Watch collectors, gather ’round. An ultra-rare timepiece designed by British watchmaker Roger W. Smith—one of the first models he created before entering serial production—is headed to auction.
At age 22, the horologist presented George Daniels, a renowned English watchmaker, with his first handmade pocket watch in hopes of securing an apprenticeship. He was advised by Daniels to start over, claiming the piece looked more handmade than “created.” Smith spent the next five years perfecting the pocket watch before approaching Daniels again. Upon inspection, Daniels told Smith, “You are now a watchmaker” and made Smith his only apprentice thereafter. Now, over two decades later, Smith’s second pocket watch is expected to sell for more than $1 million at auction.
Set in a 66.5 mm case crafted from 18-karat gold, Pocket Watch Number Two will take bids at Phillips’s The New York Watch Auction: Eight on June 10 and 11. Before the sale, the historically significant timepiece—created between 1992 and 1997—will embark on a global tour stopping in London, Singapore, Los Angeles, Geneva, and Hong Kong. It represents Smith’s landmark achievement and the cornerstone of the 21st-century English watchmaking renaissance. With more than a handful of unique features, it’s worth bidding on for more than its name.
Smith used four types of engine-turning are to decorate the pocket watch, demonstrating his openness to experimenting with every skill set described in Daniels’s seminal book Watchmaking. The resulting surfaces include barleycorn for the outer portion of the main dial; basket weave for the seconds subdial, which also displays the moon phase complication; clous de Paris within the calendar dials; as well as a wave and trough pattern on the hours and minute subdials. The hour and second rings are straight-grained, engraved, and filled with ink. A small cartouche below the moon phase displays “R.W. Smith,” and at 12 o’clock, the “No. 2” written text is engraved.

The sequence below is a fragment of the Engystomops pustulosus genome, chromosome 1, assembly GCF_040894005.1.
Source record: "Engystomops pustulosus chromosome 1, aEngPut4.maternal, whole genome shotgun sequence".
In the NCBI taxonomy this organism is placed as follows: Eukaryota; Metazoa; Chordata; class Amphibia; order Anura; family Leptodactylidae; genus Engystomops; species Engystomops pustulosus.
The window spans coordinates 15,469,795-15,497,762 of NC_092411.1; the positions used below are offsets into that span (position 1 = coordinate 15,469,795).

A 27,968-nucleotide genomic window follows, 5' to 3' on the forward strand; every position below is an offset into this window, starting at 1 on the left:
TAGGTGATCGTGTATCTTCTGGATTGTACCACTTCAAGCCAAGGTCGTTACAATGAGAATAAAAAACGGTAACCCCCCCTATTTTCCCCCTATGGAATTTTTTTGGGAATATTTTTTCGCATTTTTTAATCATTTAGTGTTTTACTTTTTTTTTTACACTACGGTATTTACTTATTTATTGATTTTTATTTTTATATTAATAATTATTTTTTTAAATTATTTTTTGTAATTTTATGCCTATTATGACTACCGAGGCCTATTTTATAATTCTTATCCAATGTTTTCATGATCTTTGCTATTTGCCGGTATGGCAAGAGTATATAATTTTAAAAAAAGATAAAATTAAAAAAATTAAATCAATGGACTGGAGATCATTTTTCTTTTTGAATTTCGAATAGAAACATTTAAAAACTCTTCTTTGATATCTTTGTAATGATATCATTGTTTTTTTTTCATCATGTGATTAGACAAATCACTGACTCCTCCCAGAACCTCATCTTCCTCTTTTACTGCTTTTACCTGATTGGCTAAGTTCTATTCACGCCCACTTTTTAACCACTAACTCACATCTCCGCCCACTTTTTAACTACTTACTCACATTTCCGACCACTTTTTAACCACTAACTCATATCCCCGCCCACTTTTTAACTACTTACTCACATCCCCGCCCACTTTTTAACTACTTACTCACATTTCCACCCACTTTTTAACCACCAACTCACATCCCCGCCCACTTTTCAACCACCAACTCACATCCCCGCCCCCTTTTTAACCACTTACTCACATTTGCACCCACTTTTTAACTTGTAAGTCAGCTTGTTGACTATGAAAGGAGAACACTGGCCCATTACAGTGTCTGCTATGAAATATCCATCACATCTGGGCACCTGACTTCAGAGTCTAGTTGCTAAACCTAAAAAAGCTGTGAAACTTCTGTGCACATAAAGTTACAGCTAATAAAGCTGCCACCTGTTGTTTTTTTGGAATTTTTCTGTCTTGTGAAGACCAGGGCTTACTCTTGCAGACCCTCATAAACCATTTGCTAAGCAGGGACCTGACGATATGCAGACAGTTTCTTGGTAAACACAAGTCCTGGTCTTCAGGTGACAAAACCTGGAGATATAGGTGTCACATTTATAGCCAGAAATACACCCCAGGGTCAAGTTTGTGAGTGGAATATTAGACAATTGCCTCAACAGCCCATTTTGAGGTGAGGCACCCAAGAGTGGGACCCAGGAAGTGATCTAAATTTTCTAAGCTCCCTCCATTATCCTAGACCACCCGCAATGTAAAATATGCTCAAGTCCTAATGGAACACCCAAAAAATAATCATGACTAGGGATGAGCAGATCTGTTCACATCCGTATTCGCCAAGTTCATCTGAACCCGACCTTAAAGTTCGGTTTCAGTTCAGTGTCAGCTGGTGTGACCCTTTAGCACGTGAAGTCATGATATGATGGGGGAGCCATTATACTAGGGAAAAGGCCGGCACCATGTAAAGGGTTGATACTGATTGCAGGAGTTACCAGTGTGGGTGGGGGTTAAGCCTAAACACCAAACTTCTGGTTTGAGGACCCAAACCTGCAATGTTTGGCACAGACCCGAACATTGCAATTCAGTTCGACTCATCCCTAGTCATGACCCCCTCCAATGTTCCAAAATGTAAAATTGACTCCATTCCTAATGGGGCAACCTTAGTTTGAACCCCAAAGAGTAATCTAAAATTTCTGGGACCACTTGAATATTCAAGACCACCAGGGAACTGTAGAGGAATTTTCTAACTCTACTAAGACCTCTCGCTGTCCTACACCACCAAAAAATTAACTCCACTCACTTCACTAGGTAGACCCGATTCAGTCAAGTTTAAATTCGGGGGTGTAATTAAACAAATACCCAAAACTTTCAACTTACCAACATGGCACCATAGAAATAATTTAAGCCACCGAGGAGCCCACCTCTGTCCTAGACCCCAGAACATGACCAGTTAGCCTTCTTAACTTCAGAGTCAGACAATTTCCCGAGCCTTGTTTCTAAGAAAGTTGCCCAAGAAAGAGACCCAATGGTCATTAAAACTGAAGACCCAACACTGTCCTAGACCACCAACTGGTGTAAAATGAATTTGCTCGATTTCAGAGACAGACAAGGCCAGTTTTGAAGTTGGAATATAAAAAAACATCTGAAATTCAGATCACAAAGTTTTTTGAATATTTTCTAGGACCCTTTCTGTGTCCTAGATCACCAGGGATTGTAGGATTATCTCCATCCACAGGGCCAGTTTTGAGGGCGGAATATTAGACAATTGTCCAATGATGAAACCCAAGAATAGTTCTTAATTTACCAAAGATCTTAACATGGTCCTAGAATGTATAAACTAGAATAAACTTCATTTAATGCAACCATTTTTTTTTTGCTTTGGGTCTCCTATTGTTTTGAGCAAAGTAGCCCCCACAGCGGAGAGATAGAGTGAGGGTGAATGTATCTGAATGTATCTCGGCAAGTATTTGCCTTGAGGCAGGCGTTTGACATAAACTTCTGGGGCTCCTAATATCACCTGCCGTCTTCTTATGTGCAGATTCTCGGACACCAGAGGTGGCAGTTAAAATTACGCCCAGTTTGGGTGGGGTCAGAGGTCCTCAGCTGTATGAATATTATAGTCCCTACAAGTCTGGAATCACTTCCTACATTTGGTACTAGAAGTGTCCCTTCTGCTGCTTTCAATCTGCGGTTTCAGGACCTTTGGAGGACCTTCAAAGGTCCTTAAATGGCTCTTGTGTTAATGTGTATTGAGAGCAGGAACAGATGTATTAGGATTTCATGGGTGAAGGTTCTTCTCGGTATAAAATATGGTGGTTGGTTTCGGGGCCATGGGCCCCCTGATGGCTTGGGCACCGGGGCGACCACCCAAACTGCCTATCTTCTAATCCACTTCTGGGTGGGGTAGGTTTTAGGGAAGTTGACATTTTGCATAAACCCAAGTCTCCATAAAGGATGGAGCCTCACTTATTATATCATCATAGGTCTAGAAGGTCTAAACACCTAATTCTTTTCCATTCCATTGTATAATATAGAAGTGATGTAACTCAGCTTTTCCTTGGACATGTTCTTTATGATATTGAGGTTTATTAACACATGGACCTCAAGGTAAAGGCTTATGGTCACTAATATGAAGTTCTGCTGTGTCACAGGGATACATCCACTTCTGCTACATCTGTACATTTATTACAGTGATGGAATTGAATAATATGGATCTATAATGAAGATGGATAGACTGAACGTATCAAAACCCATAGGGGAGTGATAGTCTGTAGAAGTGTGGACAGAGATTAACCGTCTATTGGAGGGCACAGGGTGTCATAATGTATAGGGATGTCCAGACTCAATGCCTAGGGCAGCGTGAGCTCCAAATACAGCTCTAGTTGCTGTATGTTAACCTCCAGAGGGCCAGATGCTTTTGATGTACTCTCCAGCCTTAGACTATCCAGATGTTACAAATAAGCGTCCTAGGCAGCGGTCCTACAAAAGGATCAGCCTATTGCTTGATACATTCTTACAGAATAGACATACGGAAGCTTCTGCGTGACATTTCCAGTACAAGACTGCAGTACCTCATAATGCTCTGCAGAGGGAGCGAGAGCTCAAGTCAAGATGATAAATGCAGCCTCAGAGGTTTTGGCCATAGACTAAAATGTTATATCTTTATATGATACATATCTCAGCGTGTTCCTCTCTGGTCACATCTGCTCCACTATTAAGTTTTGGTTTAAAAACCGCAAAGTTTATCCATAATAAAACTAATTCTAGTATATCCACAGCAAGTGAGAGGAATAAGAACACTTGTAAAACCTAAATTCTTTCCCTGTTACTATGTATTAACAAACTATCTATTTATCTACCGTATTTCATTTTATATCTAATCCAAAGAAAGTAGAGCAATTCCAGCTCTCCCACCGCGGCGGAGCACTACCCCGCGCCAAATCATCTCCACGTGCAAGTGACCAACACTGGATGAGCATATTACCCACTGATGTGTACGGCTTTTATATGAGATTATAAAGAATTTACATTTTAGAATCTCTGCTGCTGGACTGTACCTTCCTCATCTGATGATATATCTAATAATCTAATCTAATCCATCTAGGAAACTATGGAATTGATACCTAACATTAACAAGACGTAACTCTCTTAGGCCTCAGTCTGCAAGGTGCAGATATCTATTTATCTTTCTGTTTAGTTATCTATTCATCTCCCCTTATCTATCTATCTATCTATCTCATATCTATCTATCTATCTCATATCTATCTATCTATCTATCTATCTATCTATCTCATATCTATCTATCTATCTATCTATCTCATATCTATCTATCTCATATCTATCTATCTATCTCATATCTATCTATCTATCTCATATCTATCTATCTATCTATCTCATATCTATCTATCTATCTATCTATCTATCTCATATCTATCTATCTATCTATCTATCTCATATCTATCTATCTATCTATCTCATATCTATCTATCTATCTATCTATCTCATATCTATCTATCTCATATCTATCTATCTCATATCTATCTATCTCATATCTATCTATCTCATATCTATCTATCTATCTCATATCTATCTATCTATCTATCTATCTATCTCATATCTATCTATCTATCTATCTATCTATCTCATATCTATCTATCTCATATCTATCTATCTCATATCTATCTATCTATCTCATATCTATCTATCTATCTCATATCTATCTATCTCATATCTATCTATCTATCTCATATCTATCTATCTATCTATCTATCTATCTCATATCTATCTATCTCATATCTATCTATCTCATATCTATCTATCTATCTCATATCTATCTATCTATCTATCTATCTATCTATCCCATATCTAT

Beneath the eye-catching dial, you’ll find the double barrel spring detent escapement and tourbillion carriage. There is no anglage or Côtes de Genève set on the movement, as compared to what you may find in Swiss-made watches. Instead, the movement is crafted from a single brass plate that was first given a distinctly English finish called “frosting” and then immersed in an acid bath and gilded. The finishing of the edges is also straight, rather than curved, and the winding mechanism is hidden, so that when you open the watch to view the movement, you’ll only see its most unique components.
“The painstaking, years-long creation of Pocket Watch No. Two is a testament to one man’s absolute focus and perseverance in the pursuit of his chosen trade,” says Paul Boutrous, Phillips’s head of watches, Americas in a statement. “It is without any doubt, one of the most important and impressive timepieces made by any contemporary independent watchmaker or brand, and consequently one of the most important watches in the world.”
Pocket Watch No. Two will make its public debut during the London Exhibition of The New York Watch Auction: Eight from April 13 to 16, with a special panel discussion featuring Roger Smith. You’ll then be able to catch a glimpse of the timepiece from L.A. to N.Y.C. on dates between April 25 and June 9.